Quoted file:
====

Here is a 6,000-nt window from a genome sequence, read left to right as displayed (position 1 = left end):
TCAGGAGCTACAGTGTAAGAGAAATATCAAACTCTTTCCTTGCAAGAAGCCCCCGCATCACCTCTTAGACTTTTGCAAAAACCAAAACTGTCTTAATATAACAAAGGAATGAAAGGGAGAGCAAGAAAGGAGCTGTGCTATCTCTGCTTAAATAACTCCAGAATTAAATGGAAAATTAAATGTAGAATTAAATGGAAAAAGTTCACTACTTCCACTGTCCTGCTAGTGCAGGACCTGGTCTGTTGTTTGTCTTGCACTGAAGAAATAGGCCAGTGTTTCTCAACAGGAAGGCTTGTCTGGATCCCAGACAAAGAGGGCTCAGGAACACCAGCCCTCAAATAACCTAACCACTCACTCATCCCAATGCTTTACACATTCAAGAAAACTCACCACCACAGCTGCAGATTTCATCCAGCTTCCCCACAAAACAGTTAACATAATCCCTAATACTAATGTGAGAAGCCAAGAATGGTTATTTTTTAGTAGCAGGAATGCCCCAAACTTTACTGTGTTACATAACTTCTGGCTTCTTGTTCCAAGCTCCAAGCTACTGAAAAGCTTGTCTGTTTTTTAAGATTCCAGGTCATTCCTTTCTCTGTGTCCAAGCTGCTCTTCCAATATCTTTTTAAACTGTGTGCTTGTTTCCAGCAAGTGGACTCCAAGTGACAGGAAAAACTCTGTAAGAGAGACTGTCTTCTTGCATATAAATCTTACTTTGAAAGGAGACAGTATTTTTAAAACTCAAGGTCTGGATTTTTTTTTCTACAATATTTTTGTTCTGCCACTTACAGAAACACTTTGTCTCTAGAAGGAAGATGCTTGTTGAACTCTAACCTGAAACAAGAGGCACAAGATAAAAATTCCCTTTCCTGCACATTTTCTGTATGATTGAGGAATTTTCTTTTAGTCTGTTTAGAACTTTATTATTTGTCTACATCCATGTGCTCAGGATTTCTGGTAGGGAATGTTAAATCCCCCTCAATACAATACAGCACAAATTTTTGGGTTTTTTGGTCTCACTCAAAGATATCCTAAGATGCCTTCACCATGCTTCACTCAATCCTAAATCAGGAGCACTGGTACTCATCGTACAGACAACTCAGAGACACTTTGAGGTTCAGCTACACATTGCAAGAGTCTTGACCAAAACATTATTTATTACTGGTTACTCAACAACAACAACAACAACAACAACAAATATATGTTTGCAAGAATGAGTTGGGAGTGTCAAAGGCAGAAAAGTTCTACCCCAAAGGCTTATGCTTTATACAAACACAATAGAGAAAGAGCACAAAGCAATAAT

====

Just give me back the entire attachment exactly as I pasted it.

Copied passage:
Here is a 6,000-nt window from a genome sequence, read left to right as displayed (position 1 = left end):
TCAGGAGCTACAGTGTAAGAGAAATATCAAACTCTTTCCTTGCAAGAAGCCCCCGCATCACCTCTTAGACTTTTGCAAAAACCAAAACTGTCTTAATATAACAAAGGAATGAAAGGGAGAGCAAGAAAGGAGCTGTGCTATCTCTGCTTAAATAACTCCAGAATTAAATGGAAAATTAAATGTAGAATTAAATGGAAAAAGTTCACTACTTCCACTGTCCTGCTAGTGCAGGACCTGGTCTGTTGTTTGTCTTGCACTGAAGAAATAGGCCAGTGTTTCTCAACAGGAAGGCTTGTCTGGATCCCAGACAAAGAGGGCTCAGGAACACCAGCCCTCAAATAACCTAACCACTCACTCATCCCAATGCTTTACACATTCAAGAAAACTCACCACCACAGCTGCAGATTTCATCCAGCTTCCCCACAAAACAGTTAACATAATCCCTAATACTAATGTGAGAAGCCAAGAATGGTTATTTTTTAGTAGCAGGAATGCCCCAAACTTTACTGTGTTACATAACTTCTGGCTTCTTGTTCCAAGCTCCAAGCTACTGAAAAGCTTGTCTGTTTTTTAAGATTCCAGGTCATTCCTTTCTCTGTGTCCAAGCTGCTCTTCCAATATCTTTTTAAACTGTGTGCTTGTTTCCAGCAAGTGGACTCCAAGTGACAGGAAAAACTCTGTAAGAGAGACTGTCTTCTTGCATATAAATCTTACTTTGAAAGGAGACAGTATTTTTAAAACTCAAGGTCTGGATTTTTTTTTCTACAATATTTTTGTTCTGCCACTTACAGAAACACTTTGTCTCTAGAAGGAAGATGCTTGTTGAACTCTAACCTGAAACAAGAGGCACAAGATAAAAATTCCCTTTCCTGCACATTTTCTGTATGATTGAGGAATTTTCTTTTAGTCTGTTTAGAACTTTATTATTTGTCTACATCCATGTGCTCAGGATTTCTGGTAGGGAATGTTAAATCCCCCTCAATACAATACAGCACAAATTTTTGGGTTTTTTGGTCTCACTCAAAGATATCCTAAGATGCCTTCACCATGCTTCACTCAATCCTAAATCAGGAGCACTGGTACTCATCGTACAGACAACTCAGAGACACTTTGAGGTTCAGCTACACATTGCAAGAGTCTTGACCAAAACATTATTTATTACTGGTTACTCAACAACAACAACAACAACAACAACAAATATATGTTTGCAAGAATGAGTTGGGAGTGTCAAAGGCAGAAAAGTTCTACCCCAAAGGCTTATGCTTTATACAAACACAATAGAGAAAGAGCACAAAGCAATAAT